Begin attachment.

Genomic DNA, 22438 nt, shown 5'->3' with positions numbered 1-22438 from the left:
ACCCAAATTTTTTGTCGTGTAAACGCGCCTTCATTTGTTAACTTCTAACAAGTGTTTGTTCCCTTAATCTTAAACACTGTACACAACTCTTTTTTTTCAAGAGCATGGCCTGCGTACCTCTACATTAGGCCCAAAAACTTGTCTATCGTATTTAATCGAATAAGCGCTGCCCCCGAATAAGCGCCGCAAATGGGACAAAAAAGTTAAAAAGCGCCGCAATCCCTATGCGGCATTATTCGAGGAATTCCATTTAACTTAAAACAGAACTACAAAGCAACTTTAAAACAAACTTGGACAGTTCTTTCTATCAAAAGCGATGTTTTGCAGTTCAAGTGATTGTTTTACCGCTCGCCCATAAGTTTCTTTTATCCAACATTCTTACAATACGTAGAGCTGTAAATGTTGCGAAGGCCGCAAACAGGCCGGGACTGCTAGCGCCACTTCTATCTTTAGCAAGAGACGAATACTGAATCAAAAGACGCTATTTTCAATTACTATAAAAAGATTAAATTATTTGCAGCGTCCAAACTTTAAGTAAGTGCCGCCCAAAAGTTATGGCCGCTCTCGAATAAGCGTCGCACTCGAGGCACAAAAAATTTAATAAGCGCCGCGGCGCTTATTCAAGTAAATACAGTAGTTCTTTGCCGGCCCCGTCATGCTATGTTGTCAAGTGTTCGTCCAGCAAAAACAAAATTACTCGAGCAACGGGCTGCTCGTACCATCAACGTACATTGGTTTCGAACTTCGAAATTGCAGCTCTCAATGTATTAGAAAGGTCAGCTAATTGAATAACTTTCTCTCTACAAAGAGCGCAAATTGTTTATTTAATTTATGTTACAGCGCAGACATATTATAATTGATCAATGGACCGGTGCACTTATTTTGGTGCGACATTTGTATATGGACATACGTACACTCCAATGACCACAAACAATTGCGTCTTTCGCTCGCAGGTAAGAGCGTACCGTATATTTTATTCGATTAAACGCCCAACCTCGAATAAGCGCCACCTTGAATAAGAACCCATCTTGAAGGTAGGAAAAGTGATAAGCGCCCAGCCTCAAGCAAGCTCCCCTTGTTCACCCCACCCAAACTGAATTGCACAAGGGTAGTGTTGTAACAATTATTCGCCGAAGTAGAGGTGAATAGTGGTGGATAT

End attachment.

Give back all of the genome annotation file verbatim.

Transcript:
Genomic DNA, 22438 nt, shown 5'->3' with positions numbered 1-22438 from the left:
ACCCAAATTTTTTGTCGTGTAAACGCGCCTTCATTTGTTAACTTCTAACAAGTGTTTGTTCCCTTAATCTTAAACACTGTACACAACTCTTTTTTTTCAAGAGCATGGCCTGCGTACCTCTACATTAGGCCCAAAAACTTGTCTATCGTATTTAATCGAATAAGCGCTGCCCCCGAATAAGCGCCGCAAATGGGACAAAAAAGTTAAAAAGCGCCGCAATCCCTATGCGGCATTATTCGAGGAATTCCATTTAACTTAAAACAGAACTACAAAGCAACTTTAAAACAAACTTGGACAGTTCTTTCTATCAAAAGCGATGTTTTGCAGTTCAAGTGATTGTTTTACCGCTCGCCCATAAGTTTCTTTTATCCAACATTCTTACAATACGTAGAGCTGTAAATGTTGCGAAGGCCGCAAACAGGCCGGGACTGCTAGCGCCACTTCTATCTTTAGCAAGAGACGAATACTGAATCAAAAGACGCTATTTTCAATTACTATAAAAAGATTAAATTATTTGCAGCGTCCAAACTTTAAGTAAGTGCCGCCCAAAAGTTATGGCCGCTCTCGAATAAGCGTCGCACTCGAGGCACAAAAAATTTAATAAGCGCCGCGGCGCTTATTCAAGTAAATACAGTAGTTCTTTGCCGGCCCCGTCATGCTATGTTGTCAAGTGTTCGTCCAGCAAAAACAAAATTACTCGAGCAACGGGCTGCTCGTACCATCAACGTACATTGGTTTCGAACTTCGAAATTGCAGCTCTCAATGTATTAGAAAGGTCAGCTAATTGAATAACTTTCTCTCTACAAAGAGCGCAAATTGTTTATTTAATTTATGTTACAGCGCAGACATATTATAATTGATCAATGGACCGGTGCACTTATTTTGGTGCGACATTTGTATATGGACATACGTACACTCCAATGACCACAAACAATTGCGTCTTTCGCTCGCAGGTAAGAGCGTACCGTATATTTTATTCGATTAAACGCCCAACCTCGAATAAGCGCCACCTTGAATAAGAACCCATCTTGAAGGTAGGAAAAGTGATAAGCGCCCAGCCTCAAGCAAGCTCCCCTTGTTCACCCCACCCAAACTGAATTGCACAAGGGTAGTGTTGTAACAATTATTCGCCGAAGTAGAGGTGAATAGTGGTGGATAT